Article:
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    I just don't regard a film shot on a full frame Academy negative and masked down slightly to 1.66 as a true widescreen film, I would just re enforce my point that the term "widescreen" is just used willy nilly to describe a not particularly wide rectangle! So might have to agree to disagree with you on that! The difference between 1.33: and 1;66 is not huge, if you watch Goldfinger on a normal 4x3 TV in its 1.66 cinema format the black bars at the top and bottom are small and not that distracting compared to watching say a Sergio Leone film in 2.35:1. I would stand by my statement that the majority of mainstream films since the late 60's have been shot with 2.35.1 in mind ,certainly in the USA, possibly not to the same extent in the UK, but Im thinking of the films of David Lean, Steven Spielberg, Sergio Leone, Quentin Tarrantino, Stanley Kubrick, Ridley Scott,all the Bond films since Thunderball and their spin offs, Star Wars etc to name a few, if you look at the end credits of just about any film made in the USA after 1970 it invariably states "Filmed in Panavision" and that equates to 2.35.1 and that is a format that is hugeley popular today and Im pretty sure a Cinema projectionist will treat a current wide screen 2.35.1 projection print with a different regard to a matted 1.66 or 1.85 print because the true widescreen print will be in an anamorphic form and the 1.66 or 1.85 will not. That is why the notion that a modern cinema may not be able to project an Academy print when they can project matted 1.66 or 1.85 or anamorphic widescreen is a complete mystery to me because the image area of an anamorphic print is the same as Academy except of course as I said earlier the Anamorphic image is squeezed vertically. Im wondering if the projectionist at your screening of Casablanca was at his first night on the job or was unfamiliar or maybe he just needed an Academy proprtioned film mask to slot in the projector gate to solve the problem and simply didn't have any other masks other than for 1.66 and 1.85 or maybe he misplaced the Academy mask and thought ,better use the next best thing,1.66 and do a bit of jiggling around at the appropriate moments! who knows but it would be good to clarify the question by somehow hearing from a cinema projectionist . I will print this discussion off and drop it at my local "Curzon Mayfair" cinema which is a two minute walk from my house and perhaps we can get some feedback from someone on the job! Cheers. Oh and BTW a very interesting site if you haven't already been there is American WideScreen Museum - provided as a public service by Martin Hart And its a shame my old Grandad is no longer with us, he was chief Projectionist at "The Regal" cinema in Sitirling Scotland, a very grand and now demolished Art Deco cinema boasting one of the biggest seating capacity and screen sizes in Scotland at the time, that was in the mid fifties! he could have certainly helped us out on some of the factual statements in this discussion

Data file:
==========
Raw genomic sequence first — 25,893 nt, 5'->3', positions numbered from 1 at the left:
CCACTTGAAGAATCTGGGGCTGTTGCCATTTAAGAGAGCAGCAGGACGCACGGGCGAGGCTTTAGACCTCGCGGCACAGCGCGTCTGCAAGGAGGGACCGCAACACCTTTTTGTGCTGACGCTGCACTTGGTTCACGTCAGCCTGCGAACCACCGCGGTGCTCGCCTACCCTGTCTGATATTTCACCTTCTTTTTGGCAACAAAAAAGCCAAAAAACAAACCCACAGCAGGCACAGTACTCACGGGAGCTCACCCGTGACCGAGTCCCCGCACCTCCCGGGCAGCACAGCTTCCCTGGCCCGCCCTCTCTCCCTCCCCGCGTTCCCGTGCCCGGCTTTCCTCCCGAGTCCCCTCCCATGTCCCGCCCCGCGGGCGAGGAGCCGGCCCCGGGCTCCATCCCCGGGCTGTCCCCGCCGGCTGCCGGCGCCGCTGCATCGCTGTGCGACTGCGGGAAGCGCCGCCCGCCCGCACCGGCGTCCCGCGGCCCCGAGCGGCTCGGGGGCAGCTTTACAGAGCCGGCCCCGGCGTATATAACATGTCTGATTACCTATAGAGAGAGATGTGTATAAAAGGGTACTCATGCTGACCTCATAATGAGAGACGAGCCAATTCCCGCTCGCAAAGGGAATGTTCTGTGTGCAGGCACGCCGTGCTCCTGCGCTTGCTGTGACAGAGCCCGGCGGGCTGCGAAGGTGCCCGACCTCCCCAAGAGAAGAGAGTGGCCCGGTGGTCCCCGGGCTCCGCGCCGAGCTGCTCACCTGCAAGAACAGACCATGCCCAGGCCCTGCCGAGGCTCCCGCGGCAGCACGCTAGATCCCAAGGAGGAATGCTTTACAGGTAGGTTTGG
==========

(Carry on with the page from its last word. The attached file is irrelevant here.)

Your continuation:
19. #99
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    I just don't regard a film shot on a full frame Academy negative and masked down slightly to 1.66 as a true widescreen film, I would just re enforce my point that the term "widescreen" is just used willy nilly to describe a not particularly wide rectangle! So might have to agree to disagree with you on that!
    You're welcome to disagree, but my terminology is squarely in line with industry usage. I do agree with you that from a strictly aesthetic point of view 1.66:1 doesn't look especially wide, but it is nonetheless known as "widescreen". (Or "European widescreen", to distinguish it from 1.85:1)



    I would stand by my statement that the majority of mainstream films since the late 60's have been shot with 2.35.1 in mind ,certainly in the USA, possibly not to the same extent in the UK, but Im thinking of the films of David Lean, Steven Spielberg, Sergio Leone, Quentin Tarrantino, Stanley Kubrick, Ridley Scott,all the Bond films since Thunderball and their spin offs, Star Wars etc to name a few
    Sorry, but this is simply not supported by the evidence. The overwhelming majority of mainstream commercial features since the late 1960s, regardless of origin, were intended for projection in standard widescreen (in most cases 1.85:1) - including the first two Roger Moore Bond films. And your citation of Stanley Kubrick is quite bizarre - unless forced to by circumstance (Anthony Mann having already picked the aspect ratio of Spartacus, MGM funding 2001 as a Cinerama showcase), he exclusively shot in full-frame Academy for cropping to 1.66:1 or 1.85:1.